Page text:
People will tell you one of the most important ways to write is by knowing your characters. Rarely do people tell you how important it is to first know yourself. It may sound funny and obvious, but the truth is that you’re never going to be as inside someone else’s mind as you’re going to be in your own. While all of your characters hopefully won’t think exactly the same way you do, your own thoughts are the first base from which you should stem your characters, because that’s the most raw, real, human stuff you’re going to get. By knowing and understanding your own needs, desires, dislikes, quirks, habits, etc., you learn how to better equip your own characters for whatever situations they may face, and how they might react to it the way you would (or wouldn’t).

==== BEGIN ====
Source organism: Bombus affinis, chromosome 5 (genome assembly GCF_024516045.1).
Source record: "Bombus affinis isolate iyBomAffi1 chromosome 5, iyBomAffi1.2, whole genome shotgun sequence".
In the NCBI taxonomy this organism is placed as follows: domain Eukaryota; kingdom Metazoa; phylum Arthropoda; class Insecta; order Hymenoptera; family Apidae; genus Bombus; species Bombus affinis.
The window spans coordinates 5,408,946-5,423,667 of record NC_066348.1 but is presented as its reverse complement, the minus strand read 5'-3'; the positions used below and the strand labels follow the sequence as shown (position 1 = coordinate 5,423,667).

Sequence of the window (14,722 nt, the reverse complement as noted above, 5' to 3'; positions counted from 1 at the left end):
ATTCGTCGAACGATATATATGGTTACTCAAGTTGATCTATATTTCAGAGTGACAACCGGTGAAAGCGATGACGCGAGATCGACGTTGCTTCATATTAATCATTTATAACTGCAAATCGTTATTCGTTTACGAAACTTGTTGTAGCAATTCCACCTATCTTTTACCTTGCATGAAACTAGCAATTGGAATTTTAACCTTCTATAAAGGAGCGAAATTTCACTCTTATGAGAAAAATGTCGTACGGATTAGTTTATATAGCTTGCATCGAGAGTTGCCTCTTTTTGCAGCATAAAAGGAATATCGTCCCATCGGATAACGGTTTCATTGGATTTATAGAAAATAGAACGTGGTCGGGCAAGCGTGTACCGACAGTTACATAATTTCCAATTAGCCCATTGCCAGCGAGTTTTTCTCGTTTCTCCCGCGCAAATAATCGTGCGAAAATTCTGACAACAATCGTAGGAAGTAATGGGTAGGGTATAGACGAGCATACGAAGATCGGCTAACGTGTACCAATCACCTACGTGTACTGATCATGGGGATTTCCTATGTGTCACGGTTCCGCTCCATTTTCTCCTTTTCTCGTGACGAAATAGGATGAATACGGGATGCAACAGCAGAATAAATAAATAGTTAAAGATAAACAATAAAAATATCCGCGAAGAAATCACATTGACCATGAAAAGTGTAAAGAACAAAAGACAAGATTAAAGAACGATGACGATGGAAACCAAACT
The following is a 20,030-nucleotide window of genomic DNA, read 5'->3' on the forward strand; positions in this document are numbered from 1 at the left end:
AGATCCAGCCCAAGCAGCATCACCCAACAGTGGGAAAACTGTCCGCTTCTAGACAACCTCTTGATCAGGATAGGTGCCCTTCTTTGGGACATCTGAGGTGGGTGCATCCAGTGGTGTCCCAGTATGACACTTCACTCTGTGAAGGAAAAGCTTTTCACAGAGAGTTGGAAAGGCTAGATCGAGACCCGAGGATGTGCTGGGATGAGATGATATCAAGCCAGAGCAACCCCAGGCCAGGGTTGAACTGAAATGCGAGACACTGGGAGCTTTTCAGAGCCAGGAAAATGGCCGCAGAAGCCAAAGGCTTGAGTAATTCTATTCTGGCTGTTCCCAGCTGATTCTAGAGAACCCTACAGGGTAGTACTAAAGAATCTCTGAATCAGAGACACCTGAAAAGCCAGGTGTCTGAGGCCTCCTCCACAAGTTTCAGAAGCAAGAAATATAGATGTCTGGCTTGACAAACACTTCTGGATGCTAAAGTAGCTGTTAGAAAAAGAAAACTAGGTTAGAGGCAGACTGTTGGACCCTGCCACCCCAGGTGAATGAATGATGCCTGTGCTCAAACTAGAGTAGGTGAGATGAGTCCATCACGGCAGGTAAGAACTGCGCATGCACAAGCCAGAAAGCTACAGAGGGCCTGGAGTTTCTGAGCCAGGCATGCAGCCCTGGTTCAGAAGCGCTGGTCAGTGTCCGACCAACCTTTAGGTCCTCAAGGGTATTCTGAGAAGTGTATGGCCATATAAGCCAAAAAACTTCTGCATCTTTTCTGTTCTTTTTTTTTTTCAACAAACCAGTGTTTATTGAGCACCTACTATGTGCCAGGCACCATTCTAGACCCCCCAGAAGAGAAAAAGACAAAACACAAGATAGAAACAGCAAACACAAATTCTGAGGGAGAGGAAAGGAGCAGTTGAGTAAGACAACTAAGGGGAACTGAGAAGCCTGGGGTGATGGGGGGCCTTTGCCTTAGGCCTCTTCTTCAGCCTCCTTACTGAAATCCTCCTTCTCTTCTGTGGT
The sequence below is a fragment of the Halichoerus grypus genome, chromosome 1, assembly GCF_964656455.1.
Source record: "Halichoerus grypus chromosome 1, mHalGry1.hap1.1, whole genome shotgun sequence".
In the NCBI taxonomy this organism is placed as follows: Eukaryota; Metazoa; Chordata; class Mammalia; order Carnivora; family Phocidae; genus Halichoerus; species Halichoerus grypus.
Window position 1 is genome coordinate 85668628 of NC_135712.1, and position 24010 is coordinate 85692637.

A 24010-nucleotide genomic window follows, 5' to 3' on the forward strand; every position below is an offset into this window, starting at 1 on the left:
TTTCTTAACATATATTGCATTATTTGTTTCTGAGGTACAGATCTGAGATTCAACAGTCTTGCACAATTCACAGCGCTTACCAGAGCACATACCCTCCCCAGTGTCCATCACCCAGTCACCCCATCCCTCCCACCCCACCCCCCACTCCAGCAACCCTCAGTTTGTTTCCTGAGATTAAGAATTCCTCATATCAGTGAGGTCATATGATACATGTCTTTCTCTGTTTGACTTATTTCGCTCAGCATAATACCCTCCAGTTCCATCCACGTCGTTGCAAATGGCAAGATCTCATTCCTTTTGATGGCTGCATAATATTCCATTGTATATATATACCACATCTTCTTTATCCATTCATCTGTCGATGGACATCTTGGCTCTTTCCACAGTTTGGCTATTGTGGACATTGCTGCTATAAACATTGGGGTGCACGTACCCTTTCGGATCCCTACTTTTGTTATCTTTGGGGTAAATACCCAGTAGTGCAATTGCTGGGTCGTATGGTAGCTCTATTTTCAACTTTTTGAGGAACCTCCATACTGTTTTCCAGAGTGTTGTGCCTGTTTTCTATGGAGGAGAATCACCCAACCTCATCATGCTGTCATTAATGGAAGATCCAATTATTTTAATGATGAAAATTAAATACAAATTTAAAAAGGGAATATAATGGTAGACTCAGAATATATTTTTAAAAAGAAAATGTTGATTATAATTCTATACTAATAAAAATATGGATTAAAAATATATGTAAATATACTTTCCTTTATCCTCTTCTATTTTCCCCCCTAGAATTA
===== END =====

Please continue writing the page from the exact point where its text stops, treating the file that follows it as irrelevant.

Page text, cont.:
Though latching onto your own thinking habits can be tricky, it becomes simple once you begin journaling your thoughts every now and then. Even just consciously thinking about why you do things may give you more insight into why your characters might do things — while giving you more insight into yourself, as well.

Focusing on your writing.

Naturally you want to focus on your writing: your story, how it might be going, what could be improved. Oftentimes, though, it becomes easy to focus all your attention on your writing, neglecting other important aspects of life like relationships, health, and sleep. As most of us probably know by now, writing (fiction) is more often a side job than something we will be able to invest all our time in as a career; as such, we need to make sure we can put the writing aside when necessary, whether that be at work to focus on the job, at home or with friends to focus on the people around you, or at night to get sufficient rest instead of worrying or writing all night. This isn’t to say I discourage late-night inspiration writing — sometimes it’s necessary to get words out before they’re lost forever (or just trample your brain) — but you shouldn’t spend an entire week living off two hours every night chugging caffeine, either.